Having set, with the first debate and the cancel

ed second debate, a bar of success so low it merely involved showing up and refraining from interrupting his opponent and abusing the moderator, Trump managed to earn praise for simply adhering to a few basic rules of adulthood.

Biden, on the other hand, had to spend the evening attempting to stay on message while Trump did everything in his power to force an error.

Instead of answering Welker's questions in any meaningful way or indeed making a case for his own present and future actions as president, Trump did what he does best: attack. He charged Biden and his family with demonstrably false old allegations and sketchily sourced and widely disavowed new ones. With his constant (and inaccurate) refrain of “You had eight years and you did nothing,” he tried to force Biden to distance himself from Obama (like that was ever going to happen). He mischaracterized the former vice president’s proposed plans and attempted to denigrate his running mate, Sen. Kamala Harris. He randomly accused Biden of taking millions of dollars from Russia (he didn’t), wanting to close down the entire country (he doesn’t), calling for a ban on fracking (he hasn’t) and wanting to kill all the birds with his support of wind power (huh?).

Trump so clearly and fervently wanted Biden to lose his cool that he resorted to schoolyard tactics, deriding Biden’s reminder that the election is “not about our families but your families” with a scoffing remark about “politicians” and responding to Biden’s remark about character with: “He’s a corrupt politician. Don’t give me this stuff about how you’re the innocent baby, Joe.”

That at least was true. Biden is no innocent baby; he knew he had to walk into this 90-minute gale-force-wind tunnel and stay on his feet. Trump’s volume might have been modulated, but his tone was not. Going into the debate, his job was to knock at least a few points off the substantial lead Biden holds in most polls — and the only way he had a hope of doing that was by throwing as many mud pies at him as he could, in the hopes one would stick.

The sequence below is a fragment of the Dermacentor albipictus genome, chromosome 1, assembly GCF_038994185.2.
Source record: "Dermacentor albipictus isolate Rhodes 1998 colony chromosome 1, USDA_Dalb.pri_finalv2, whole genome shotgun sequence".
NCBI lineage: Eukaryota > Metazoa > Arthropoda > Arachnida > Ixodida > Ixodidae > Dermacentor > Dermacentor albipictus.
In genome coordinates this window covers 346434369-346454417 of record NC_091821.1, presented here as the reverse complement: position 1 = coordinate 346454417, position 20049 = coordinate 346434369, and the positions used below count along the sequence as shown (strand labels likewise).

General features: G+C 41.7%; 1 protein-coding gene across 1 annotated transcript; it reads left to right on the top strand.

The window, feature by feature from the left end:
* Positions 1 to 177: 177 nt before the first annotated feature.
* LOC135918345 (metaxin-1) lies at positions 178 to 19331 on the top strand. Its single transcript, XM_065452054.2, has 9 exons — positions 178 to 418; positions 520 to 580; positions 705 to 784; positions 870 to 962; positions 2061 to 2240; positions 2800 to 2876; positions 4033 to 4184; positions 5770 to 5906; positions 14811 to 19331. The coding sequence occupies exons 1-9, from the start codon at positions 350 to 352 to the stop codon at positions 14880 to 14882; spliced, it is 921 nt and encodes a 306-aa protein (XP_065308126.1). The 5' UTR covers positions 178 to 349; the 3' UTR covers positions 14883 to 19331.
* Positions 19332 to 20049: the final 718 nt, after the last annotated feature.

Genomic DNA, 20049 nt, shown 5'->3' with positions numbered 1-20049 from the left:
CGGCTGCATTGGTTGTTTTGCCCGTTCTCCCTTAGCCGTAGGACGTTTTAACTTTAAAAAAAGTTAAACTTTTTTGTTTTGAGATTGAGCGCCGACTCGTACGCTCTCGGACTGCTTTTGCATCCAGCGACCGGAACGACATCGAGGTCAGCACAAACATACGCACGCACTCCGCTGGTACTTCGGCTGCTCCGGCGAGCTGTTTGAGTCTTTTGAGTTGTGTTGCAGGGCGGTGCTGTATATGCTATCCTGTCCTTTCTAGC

But Biden, though he did grow visibly angry at times, addressed, defended and occasionally ignored the president’s missiles with a nimbleness that defied his reputation for gaffes and rhetorical clumsiness. He even managed to diffuse the criticism of his decision to sponsor the 1994 crime bill, which led to mass incarceration of Black men (often for minor crimes), with shocking simplicity: He admitted, "It was a mistake."

To which even the president, who may or may not have ever uttered those words in his life, had no reply.

Honestly, watching Biden navigate those 90 minutes was like watching a man carrying a tray filled with dinner dishes through a game of dodgeball on a muddy field (albeit one with an actual referee) and emerging on the other side with the salt barely spilled.

Did either man change anyone’s mind about whom they should vote for? Maybe, maybe not — those who are still undecided at this point seem an alien race to Trump and Biden supporters alike.

But Biden proved that whatever verbal stumbles plagued his past, he is now a man who cannot be thrown off his game, not even by the Great Disrupter.

This story originally appeared in Los Angeles Times.